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Construction continues to be vulnerable to cyberattacks

Building Technology

Construction continues to be vulnerable to cyberattacks

The latest report from eSentire finds a total of 4 million “hostile events” against all sectors during the spring months.

By John Caulfield, Senior Editor | October 15, 2018

eSentire sent out 57,000 alerts about potential threats in the second quarter of 2018, and Construction was among the top five industries to receive them. Image: eSentire

Construction was among the top five business sectors targeted by cyberattacks in the second quarter of 2018, according to the latest “threat report” released earlier this month by eSentire, the largest pure-play managed detection and response service provider.

Based on intelligence gathered from more than 2,000 proprietary network and host-based detection sensors distributed globally in multiple industries, eSentire estimates that the number of attacks on Microsoft Internet Information Services (IIS) jumped to 1.7 million in the second quarter, from 2,000 in the first quarter. Most sources targeting IIS web servers originated from China-based IP addresses: according to Shodan, the global search engine for Internet-connected devices, there are 3.5 million IIS web servers exposed (with 1 million in China). The compromised servers largely originated from the Tencent and Alibaba sites.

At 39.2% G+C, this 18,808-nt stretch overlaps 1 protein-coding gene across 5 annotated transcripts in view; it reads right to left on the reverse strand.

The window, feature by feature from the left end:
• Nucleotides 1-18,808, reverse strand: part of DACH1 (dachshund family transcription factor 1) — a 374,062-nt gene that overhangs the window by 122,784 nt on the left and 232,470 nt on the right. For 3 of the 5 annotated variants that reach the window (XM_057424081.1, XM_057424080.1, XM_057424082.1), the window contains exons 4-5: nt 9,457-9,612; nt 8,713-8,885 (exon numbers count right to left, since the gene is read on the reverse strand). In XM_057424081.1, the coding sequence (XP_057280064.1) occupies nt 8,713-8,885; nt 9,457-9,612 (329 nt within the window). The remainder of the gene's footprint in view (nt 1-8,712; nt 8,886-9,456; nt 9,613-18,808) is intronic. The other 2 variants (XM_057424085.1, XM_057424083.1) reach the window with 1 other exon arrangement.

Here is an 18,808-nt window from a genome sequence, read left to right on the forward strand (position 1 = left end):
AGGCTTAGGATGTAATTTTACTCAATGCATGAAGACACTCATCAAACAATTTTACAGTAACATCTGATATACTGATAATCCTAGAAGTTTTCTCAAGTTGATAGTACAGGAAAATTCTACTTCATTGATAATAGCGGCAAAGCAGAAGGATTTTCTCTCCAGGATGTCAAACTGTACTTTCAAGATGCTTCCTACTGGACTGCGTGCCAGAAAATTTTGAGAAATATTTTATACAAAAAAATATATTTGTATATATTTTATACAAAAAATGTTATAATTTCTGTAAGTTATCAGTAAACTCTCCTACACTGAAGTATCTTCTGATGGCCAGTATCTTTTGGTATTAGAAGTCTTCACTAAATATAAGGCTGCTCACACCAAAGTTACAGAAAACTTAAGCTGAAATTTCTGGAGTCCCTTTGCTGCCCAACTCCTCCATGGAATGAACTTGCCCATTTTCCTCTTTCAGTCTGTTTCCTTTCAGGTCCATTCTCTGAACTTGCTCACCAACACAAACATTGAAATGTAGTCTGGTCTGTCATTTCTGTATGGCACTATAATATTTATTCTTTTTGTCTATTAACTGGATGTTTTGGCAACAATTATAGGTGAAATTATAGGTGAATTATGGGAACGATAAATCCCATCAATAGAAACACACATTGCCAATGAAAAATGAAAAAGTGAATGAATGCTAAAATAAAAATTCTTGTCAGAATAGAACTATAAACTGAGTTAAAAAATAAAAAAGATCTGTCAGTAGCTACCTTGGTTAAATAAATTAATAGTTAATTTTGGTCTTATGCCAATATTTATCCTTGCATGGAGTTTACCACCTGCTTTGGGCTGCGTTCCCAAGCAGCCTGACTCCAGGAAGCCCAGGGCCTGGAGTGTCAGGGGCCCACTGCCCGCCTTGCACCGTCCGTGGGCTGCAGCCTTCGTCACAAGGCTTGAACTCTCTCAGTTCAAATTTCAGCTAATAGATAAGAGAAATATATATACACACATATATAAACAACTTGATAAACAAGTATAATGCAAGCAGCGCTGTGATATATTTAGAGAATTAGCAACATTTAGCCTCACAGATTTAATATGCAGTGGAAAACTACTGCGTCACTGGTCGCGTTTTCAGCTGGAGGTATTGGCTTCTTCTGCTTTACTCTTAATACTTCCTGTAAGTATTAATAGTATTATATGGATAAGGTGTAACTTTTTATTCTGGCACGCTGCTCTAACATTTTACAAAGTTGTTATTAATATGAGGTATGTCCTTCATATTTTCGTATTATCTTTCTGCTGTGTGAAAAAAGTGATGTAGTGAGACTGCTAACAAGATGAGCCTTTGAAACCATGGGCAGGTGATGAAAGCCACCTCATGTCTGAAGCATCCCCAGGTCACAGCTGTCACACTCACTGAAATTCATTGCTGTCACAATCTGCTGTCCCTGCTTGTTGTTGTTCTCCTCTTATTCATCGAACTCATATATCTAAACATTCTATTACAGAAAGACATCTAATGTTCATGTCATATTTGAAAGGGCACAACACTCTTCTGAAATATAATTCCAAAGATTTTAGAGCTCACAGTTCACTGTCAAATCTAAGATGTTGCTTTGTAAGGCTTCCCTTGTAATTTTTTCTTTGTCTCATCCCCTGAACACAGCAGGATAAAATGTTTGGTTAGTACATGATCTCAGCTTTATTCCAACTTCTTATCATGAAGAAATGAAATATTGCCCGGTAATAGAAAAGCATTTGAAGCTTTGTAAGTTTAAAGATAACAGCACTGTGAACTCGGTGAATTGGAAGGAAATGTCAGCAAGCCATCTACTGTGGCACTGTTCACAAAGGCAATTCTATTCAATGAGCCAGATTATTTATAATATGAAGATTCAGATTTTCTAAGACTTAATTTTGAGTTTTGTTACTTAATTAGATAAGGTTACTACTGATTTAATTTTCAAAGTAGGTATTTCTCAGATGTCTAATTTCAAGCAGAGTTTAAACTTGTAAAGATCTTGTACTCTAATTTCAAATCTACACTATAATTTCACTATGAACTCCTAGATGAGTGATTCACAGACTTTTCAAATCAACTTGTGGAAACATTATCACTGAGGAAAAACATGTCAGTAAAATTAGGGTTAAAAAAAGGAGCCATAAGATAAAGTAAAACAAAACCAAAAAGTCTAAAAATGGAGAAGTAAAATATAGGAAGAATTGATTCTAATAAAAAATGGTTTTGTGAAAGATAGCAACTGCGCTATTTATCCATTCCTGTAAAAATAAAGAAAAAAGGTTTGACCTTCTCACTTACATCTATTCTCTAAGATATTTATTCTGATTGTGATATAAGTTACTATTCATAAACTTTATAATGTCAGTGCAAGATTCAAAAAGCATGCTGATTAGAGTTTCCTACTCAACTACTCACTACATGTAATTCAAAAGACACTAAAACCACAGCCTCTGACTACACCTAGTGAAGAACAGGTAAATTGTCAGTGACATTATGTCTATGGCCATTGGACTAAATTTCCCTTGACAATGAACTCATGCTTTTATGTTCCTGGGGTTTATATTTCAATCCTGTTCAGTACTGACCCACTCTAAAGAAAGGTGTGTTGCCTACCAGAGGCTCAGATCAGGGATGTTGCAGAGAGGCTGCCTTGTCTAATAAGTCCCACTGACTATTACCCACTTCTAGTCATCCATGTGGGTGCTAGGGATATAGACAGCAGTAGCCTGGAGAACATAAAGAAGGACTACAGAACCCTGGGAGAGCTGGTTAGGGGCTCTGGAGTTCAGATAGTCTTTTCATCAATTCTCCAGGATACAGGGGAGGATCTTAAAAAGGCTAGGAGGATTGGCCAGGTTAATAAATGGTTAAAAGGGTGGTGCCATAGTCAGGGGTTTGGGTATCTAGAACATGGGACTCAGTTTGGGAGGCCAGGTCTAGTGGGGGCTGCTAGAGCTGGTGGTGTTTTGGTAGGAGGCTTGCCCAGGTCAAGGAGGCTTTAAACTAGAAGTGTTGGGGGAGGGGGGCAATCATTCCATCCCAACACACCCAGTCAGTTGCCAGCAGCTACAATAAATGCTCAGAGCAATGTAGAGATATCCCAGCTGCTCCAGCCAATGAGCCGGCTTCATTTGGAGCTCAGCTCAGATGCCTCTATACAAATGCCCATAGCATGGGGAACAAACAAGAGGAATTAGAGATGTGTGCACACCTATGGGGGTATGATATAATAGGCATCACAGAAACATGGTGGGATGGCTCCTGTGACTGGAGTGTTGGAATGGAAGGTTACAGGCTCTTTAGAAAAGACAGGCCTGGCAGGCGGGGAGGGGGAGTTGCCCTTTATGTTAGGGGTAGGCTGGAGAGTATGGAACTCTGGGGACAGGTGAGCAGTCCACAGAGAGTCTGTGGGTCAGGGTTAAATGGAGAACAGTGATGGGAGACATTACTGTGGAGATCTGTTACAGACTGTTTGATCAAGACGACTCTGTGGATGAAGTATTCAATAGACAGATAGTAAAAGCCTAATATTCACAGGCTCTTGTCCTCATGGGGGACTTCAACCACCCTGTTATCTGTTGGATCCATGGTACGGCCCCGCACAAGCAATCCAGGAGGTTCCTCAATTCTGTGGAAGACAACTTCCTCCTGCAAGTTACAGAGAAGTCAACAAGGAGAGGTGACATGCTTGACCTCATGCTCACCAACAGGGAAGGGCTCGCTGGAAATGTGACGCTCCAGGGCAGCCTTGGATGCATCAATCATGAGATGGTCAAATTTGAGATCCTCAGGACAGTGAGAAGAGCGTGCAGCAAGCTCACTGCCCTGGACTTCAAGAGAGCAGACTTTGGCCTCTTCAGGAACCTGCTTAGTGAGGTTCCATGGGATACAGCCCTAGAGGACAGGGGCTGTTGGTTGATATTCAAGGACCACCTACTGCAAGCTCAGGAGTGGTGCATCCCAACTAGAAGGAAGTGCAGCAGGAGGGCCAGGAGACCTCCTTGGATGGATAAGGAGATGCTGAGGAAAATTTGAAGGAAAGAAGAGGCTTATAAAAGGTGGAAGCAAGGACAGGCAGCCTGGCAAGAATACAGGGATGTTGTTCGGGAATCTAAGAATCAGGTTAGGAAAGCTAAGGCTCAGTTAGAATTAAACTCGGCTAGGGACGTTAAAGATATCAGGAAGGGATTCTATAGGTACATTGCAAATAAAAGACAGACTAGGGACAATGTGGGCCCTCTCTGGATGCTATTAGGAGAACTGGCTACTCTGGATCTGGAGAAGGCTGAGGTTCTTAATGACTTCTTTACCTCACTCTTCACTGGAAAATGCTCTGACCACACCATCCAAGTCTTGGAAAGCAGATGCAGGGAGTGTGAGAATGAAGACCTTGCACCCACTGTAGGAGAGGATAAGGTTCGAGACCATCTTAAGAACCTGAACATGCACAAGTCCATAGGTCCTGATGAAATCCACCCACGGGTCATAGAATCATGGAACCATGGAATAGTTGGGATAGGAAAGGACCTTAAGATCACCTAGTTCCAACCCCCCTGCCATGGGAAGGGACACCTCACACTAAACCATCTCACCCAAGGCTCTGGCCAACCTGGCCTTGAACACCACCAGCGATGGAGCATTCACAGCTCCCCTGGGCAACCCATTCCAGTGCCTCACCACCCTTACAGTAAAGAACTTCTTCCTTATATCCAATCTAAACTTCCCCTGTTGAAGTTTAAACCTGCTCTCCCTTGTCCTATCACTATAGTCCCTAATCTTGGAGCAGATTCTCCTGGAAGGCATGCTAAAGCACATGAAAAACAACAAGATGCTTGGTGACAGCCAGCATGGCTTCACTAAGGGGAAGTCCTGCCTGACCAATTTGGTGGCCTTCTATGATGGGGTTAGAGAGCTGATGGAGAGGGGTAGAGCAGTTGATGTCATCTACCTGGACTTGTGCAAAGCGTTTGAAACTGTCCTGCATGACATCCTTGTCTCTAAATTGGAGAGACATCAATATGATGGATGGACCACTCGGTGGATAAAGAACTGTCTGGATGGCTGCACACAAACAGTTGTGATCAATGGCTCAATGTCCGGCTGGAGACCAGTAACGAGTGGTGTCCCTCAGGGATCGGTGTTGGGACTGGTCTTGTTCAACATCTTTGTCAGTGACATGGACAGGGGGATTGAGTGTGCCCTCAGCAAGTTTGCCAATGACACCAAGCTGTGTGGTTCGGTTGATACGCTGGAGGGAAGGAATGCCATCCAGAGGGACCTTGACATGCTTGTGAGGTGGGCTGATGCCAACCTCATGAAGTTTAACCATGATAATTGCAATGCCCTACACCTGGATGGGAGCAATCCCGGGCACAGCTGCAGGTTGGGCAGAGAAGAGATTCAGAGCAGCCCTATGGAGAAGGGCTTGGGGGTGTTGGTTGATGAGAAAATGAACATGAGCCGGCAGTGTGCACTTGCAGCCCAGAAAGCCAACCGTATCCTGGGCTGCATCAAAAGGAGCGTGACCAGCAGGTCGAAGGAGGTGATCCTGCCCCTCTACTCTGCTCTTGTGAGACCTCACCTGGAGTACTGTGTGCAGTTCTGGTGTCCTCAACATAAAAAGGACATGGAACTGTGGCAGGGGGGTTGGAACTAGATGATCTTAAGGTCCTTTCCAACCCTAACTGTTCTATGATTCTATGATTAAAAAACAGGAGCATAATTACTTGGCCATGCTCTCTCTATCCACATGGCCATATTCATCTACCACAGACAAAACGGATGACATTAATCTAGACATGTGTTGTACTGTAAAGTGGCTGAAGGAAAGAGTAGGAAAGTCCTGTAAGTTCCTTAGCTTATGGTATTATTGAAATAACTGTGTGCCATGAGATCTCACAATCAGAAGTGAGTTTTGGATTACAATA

eSentire observed IIS and WebLogic attacks originating from servers hosting Apache, RDP, SQL, IIS, and HTTP API services. Most of the records included known potential vulnerabilities based on server software version. Vulnerability records for attacking servers showed a steady increase. The majority of this growth appeared to come from Apache HTTP Servers, version 2.4.23. In the same period, records reporting vulnerabilities in IIS 7.5 and HTTP Server 2.4.10 appeared to diminish.